What mayoral candidates think about your taxes — and what they want to do about it

Boise mayoral candidates met once again Thursday night to sound off on some of the biggest issues the city faces in the next several years.

They discussed many of the same issues as in previous debates with no notable change in stance, including clean air, the proposed multi-million-dollar library once planned to be built where the current main facility is as well as the city’s ordinance banning camping in public.

One issue where candidates differentiated themselves, however, was on taxes.

Even before moderator Gemma Gaudette, host of Idaho Matters on Boise State Public Radio, began to ask about taxes, candidates made clear that taxes were on their mind.

In his opening statements, Wayne Richey said he’d use property taxes to help slow growth (although he did not clarify how). Former mayor Brent Coles followed suit when he made a point to mention how he felt Boiseans were being taxed out of their homes, promising to stop increasing taxes if elected. Rebecca Arnold, president of the Ada County Highway District commission, also brought up property tax increases in her opening statements, saying she felt that the city needed to cut spending and taking a hit at the proposed library.

All the candidates took a crack at taxes when Gaudette asked the candidates that, if they were elected and the city opted not take the full 3% tax increase allowed by law each year, would they support a binding resolution to stop clawbacks. Clawbacks, also known as forgone taxes, are taxes an agency does not collect in a given year but instead collects in the future, as allowed by Idaho law. (At the moment, Boise does not have forgone taxes to pursue as it collects the full 3% tax increase Idaho law allows.)

The question went first to Arnold, who said she would support such a resolution. Coles agreed, saying he “couldn’t believe cities and the county would claw back money.” He went on to say he would not take the full 3% tax increase allowed by Idaho law if elected.

Richey said he felt the tax system needed an overhaul to base taxes on how long people have lived in the area, forcing growth to pay for itself. When pressed by Gaudette, he said he hadn’t given a thought to clawbacks. Cortney Nielsen said she felt the city needed to “let go of the past and move forward” instead of collecting clawbacks. Adriel Martinez agreed, saying he would cap property tax growth at 1% for four years and that he wouldn’t collect forgone taxes.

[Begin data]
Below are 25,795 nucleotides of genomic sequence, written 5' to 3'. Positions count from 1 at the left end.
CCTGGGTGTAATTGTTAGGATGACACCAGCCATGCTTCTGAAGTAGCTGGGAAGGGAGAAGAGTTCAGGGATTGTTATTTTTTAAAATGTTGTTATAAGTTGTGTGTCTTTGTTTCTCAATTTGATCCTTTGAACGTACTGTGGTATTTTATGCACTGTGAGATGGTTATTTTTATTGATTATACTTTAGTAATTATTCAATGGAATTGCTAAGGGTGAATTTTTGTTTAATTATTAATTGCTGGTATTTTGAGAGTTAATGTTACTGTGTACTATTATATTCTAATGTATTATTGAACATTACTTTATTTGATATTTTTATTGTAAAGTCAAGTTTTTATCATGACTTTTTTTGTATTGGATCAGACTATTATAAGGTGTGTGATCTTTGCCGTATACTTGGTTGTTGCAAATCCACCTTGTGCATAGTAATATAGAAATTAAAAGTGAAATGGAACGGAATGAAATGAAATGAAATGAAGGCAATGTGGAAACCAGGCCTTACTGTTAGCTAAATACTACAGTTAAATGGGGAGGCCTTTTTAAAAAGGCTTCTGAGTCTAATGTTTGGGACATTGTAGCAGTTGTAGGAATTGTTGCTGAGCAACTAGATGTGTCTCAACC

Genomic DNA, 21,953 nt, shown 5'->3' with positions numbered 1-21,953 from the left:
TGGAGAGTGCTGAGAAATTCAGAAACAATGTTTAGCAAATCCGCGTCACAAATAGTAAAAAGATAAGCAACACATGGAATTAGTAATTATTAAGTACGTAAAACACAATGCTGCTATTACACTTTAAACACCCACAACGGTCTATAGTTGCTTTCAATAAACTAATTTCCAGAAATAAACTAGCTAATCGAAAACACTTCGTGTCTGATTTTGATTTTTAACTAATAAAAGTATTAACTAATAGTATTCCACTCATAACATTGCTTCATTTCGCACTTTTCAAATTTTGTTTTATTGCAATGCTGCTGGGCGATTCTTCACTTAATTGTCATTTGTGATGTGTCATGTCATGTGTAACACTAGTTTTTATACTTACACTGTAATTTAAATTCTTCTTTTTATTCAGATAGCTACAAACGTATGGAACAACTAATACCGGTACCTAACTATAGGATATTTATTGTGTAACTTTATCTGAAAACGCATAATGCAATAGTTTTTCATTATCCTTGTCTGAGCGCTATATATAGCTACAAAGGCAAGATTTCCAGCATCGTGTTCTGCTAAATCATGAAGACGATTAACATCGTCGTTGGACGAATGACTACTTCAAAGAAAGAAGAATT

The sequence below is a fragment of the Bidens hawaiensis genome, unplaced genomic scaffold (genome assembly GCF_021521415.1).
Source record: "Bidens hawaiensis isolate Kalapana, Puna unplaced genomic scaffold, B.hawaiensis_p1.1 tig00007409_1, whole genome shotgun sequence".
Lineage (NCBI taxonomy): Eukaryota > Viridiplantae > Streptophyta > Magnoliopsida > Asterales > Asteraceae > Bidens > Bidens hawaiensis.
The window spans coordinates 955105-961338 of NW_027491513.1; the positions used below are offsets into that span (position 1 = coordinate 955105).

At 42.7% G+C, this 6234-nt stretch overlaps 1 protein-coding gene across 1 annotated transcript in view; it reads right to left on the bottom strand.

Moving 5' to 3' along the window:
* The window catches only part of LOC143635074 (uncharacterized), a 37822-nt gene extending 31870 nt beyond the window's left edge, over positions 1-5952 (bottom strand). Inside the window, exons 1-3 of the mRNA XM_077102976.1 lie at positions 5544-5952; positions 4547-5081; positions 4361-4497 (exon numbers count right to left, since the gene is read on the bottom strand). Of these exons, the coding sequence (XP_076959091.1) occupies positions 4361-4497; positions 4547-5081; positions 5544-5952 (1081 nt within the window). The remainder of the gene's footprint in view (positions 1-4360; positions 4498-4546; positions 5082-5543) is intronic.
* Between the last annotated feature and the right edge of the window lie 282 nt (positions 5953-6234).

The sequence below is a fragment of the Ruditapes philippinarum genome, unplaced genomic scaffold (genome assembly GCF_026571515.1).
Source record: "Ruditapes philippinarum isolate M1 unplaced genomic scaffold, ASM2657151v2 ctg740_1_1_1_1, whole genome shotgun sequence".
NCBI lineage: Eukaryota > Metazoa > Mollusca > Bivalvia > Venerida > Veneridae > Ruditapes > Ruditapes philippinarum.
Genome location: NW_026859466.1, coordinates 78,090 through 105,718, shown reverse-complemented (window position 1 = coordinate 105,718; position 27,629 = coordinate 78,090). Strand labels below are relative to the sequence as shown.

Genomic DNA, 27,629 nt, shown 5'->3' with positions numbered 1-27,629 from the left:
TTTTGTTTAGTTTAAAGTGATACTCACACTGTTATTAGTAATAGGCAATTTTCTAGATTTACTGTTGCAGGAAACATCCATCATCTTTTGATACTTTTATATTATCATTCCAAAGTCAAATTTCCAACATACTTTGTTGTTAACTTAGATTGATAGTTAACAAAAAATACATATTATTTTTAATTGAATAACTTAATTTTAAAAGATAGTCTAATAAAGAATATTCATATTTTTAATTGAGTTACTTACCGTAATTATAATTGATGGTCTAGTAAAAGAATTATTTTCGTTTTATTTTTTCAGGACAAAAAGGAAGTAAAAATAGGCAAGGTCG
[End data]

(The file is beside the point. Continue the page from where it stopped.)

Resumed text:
Bieter criticized other candidates for saying that they wouldn’t raise taxes to pay for better public transportation, saying he was not going to lie about that but that it was important to elect people who seek good value on their money. He did not specifically answer about clawbacks. McLean also did not answer the question about forgone taxes but said that if the city were not allowed to collect the 3%, it would be forced to make cuts. She used Ada County, which is struggling to find room in its morgue or jail and recently opted to collect forgone taxes, as an example.

Candidates also talked about taxes broadly, primarily in terms of where they felt taxpayer money was not being used well. Martinez called the camping ordinance (and the city’s attempt to take it to the Supreme Court) “wasteful.” Arnold said she felt that building public housing projects was “a huge burden on the taxpayers.” In a question about medical marijuana, multiple candidates said they felt criminalizing those who used or were caught with marijuana was a bad use of tax money.

In an audience-submitted question, a retiree said that they were struggling to afford their “ever-increasing property taxes” and asked candidates if the city would be affordable 10 years from now. Seniors across the Treasure Valley have had similar problems.

Bieter pointed to the state legislature capping the homeowner’s exemption at $100,000 as part of the reason that taxes have gone up, alongside the fact that the tax burden is more on residential taxes than before. Arnold said she wanted people to be able to stay in her home and that she wanted to see the exemption indexed to the housing market. She said the only way to truly control taxes, however, was to control spending, and Martinez agreed.

Coles encouraged voters to support candidates who outright would stop the 3% increase and that he would lobby the state legislature to increase the homeowner’s exemption. Saying she had heard similar stories to the one from the person who posed the question, McLean said she felt that working with the legislature was important and that she also wanted to increase awareness of tax relief programs and make sure that developers pay impact fees to help pay for growth.

The election is Nov. 5.

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Hayley covers local government for the Idaho Statesman with a primary focus on Boise. Previously, she worked for the Salisbury Daily Times, the Hartford Courant, the Denver Post and McClatchy’s D.C. bureau. Hayley graduated from Ohio University with degrees in journalism and political science.If you like seeing stories like this, please consider supporting our work with a digital subscription to the Idaho Statesman.